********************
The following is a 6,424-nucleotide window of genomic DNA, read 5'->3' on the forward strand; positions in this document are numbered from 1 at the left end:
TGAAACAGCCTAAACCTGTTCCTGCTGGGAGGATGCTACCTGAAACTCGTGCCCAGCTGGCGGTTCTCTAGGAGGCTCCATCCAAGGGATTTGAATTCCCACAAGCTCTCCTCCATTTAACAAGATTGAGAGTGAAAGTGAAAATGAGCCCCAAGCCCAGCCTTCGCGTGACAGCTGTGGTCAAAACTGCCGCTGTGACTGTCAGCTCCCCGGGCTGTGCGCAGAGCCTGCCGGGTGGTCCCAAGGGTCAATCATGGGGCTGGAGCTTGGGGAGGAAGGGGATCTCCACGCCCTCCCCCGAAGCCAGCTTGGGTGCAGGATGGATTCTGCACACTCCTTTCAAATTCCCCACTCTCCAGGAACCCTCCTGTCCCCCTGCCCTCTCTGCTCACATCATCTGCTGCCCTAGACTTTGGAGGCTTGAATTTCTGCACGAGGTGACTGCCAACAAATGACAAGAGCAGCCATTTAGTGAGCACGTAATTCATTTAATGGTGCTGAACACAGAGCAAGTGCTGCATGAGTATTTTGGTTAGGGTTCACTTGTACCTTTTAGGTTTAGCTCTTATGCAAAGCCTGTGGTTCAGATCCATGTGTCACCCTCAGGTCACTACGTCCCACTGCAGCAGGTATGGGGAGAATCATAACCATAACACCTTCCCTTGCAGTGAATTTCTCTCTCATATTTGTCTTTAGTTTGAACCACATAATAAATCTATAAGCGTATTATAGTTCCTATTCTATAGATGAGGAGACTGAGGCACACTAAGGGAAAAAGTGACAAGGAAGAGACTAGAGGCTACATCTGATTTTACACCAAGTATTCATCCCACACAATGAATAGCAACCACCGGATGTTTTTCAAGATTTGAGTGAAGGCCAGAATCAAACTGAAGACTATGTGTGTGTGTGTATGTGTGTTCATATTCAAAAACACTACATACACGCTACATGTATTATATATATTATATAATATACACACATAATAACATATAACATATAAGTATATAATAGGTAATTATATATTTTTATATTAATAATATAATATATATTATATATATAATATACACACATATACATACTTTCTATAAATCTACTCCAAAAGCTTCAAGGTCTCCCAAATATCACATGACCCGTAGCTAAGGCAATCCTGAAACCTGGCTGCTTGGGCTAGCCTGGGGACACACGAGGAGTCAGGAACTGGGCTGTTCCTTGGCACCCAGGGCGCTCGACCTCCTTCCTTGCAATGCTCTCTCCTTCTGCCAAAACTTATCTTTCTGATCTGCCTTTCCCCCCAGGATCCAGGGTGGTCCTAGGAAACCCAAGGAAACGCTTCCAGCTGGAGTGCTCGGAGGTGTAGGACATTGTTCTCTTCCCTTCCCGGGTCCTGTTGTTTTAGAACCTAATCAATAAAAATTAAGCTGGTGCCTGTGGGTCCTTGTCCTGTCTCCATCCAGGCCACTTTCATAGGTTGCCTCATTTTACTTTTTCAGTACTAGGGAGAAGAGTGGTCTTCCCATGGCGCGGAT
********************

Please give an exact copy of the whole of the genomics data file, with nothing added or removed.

The following is a 6,424-nucleotide window of genomic DNA, read 5'->3' on the forward strand; positions in this document are numbered from 1 at the left end:
TGAAACAGCCTAAACCTGTTCCTGCTGGGAGGATGCTACCTGAAACTCGTGCCCAGCTGGCGGTTCTCTAGGAGGCTCCATCCAAGGGATTTGAATTCCCACAAGCTCTCCTCCATTTAACAAGATTGAGAGTGAAAGTGAAAATGAGCCCCAAGCCCAGCCTTCGCGTGACAGCTGTGGTCAAAACTGCCGCTGTGACTGTCAGCTCCCCGGGCTGTGCGCAGAGCCTGCCGGGTGGTCCCAAGGGTCAATCATGGGGCTGGAGCTTGGGGAGGAAGGGGATCTCCACGCCCTCCCCCGAAGCCAGCTTGGGTGCAGGATGGATTCTGCACACTCCTTTCAAATTCCCCACTCTCCAGGAACCCTCCTGTCCCCCTGCCCTCTCTGCTCACATCATCTGCTGCCCTAGACTTTGGAGGCTTGAATTTCTGCACGAGGTGACTGCCAACAAATGACAAGAGCAGCCATTTAGTGAGCACGTAATTCATTTAATGGTGCTGAACACAGAGCAAGTGCTGCATGAGTATTTTGGTTAGGGTTCACTTGTACCTTTTAGGTTTAGCTCTTATGCAAAGCCTGTGGTTCAGATCCATGTGTCACCCTCAGGTCACTACGTCCCACTGCAGCAGGTATGGGGAGAATCATAACCATAACACCTTCCCTTGCAGTGAATTTCTCTCTCATATTTGTCTTTAGTTTGAACCACATAATAAATCTATAAGCGTATTATAGTTCCTATTCTATAGATGAGGAGACTGAGGCACACTAAGGGAAAAAGTGACAAGGAAGAGACTAGAGGCTACATCTGATTTTACACCAAGTATTCATCCCACACAATGAATAGCAACCACCGGATGTTTTTCAAGATTTGAGTGAAGGCCAGAATCAAACTGAAGACTATGTGTGTGTGTGTATGTGTGTTCATATTCAAAAACACTACATACACGCTACATGTATTATATATATTATATAATATACACACATAATAACATATAACATATAAGTATATAATAGGTAATTATATATTTTTATATTAATAATATAATATATATTATATATATAATATACACACATATACATACTTTCTATAAATCTACTCCAAAAGCTTCAAGGTCTCCCAAATATCACATGACCCGTAGCTAAGGCAATCCTGAAACCTGGCTGCTTGGGCTAGCCTGGGGACACACGAGGAGTCAGGAACTGGGCTGTTCCTTGGCACCCAGGGCGCTCGACCTCCTTCCTTGCAATGCTCTCTCCTTCTGCCAAAACTTATCTTTCTGATCTGCCTTTCCCCCCAGGATCCAGGGTGGTCCTAGGAAACCCAAGGAAACGCTTCCAGCTGGAGTGCTCGGAGGTGTAGGACATTGTTCTCTTCCCTTCCCGGGTCCTGTTGTTTTAGAACCTAATCAATAAAAATTAAGCTGGTGCCTGTGGGTCCTTGTCCTGTCTCCATCCAGGCCACTTTCATAGGTTGCCTCATTTTACTTTTTCAGTACTAGGGAGAAGAGTGGTCTTCCCATGGCGCGGAT